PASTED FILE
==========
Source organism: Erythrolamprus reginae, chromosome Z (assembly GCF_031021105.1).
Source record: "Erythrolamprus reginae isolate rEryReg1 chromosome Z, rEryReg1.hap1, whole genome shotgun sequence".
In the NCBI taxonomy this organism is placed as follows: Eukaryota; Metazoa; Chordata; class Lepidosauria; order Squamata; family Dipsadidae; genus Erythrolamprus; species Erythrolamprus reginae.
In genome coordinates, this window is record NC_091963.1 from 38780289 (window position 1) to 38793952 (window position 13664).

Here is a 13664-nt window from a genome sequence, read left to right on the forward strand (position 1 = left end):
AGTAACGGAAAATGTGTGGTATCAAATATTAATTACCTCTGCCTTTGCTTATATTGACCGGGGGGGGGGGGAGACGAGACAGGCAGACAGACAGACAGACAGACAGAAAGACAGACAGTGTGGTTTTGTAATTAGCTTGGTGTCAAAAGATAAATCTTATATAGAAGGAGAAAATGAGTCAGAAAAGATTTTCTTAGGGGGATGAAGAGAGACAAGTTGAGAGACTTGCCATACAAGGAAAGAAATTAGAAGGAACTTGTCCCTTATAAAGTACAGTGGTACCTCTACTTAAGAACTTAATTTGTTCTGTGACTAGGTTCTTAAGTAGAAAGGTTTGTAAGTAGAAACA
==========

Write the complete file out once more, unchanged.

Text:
Source organism: Erythrolamprus reginae, chromosome Z (assembly GCF_031021105.1).
Source record: "Erythrolamprus reginae isolate rEryReg1 chromosome Z, rEryReg1.hap1, whole genome shotgun sequence".
In the NCBI taxonomy this organism is placed as follows: Eukaryota; Metazoa; Chordata; class Lepidosauria; order Squamata; family Dipsadidae; genus Erythrolamprus; species Erythrolamprus reginae.
In genome coordinates, this window is record NC_091963.1 from 38780289 (window position 1) to 38793952 (window position 13664).

Here is a 13664-nt window from a genome sequence, read left to right on the forward strand (position 1 = left end):
AGTAACGGAAAATGTGTGGTATCAAATATTAATTACCTCTGCCTTTGCTTATATTGACCGGGGGGGGGGGGAGACGAGACAGGCAGACAGACAGACAGACAGACAGAAAGACAGACAGTGTGGTTTTGTAATTAGCTTGGTGTCAAAAGATAAATCTTATATAGAAGGAGAAAATGAGTCAGAAAAGATTTTCTTAGGGGGATGAAGAGAGACAAGTTGAGAGACTTGCCATACAAGGAAAGAAATTAGAAGGAACTTGTCCCTTATAAAGTACAGTGGTACCTCTACTTAAGAACTTAATTTGTTCTGTGACTAGGTTCTTAAGTAGAAAGGTTTGTAAGTAGAAACA